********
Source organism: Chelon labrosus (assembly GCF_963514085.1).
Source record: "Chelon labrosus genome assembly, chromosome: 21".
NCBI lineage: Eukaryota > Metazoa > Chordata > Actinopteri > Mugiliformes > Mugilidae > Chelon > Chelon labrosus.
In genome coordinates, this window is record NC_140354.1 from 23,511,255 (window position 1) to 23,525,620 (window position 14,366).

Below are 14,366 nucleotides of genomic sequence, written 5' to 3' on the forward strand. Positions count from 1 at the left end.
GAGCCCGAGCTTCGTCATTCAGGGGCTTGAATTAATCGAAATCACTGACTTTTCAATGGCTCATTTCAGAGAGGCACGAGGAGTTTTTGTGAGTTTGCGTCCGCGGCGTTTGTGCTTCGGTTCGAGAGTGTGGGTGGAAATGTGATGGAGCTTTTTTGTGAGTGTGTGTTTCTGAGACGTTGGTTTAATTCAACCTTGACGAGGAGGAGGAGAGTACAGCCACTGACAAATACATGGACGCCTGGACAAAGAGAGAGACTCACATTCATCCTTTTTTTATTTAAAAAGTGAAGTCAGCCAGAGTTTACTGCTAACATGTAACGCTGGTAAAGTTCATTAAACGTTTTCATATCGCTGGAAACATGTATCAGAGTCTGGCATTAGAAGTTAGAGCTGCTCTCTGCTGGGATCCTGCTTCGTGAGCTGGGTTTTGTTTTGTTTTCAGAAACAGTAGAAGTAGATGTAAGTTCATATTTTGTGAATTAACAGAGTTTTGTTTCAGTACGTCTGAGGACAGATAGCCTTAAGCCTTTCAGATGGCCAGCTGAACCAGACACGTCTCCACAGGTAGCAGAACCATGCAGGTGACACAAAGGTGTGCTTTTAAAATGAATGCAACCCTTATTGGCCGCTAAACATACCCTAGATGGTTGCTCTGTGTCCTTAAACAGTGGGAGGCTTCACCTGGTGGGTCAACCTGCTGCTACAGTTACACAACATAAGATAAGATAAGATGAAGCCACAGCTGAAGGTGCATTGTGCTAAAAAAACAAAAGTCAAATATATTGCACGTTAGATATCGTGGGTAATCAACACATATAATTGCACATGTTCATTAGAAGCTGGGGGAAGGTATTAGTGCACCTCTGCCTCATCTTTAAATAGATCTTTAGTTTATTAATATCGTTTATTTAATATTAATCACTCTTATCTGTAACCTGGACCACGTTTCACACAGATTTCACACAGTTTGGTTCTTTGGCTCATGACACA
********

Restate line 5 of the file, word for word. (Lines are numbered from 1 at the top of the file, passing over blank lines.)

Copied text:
Below are 14,366 nucleotides of genomic sequence, written 5' to 3' on the forward strand. Positions count from 1 at the left end.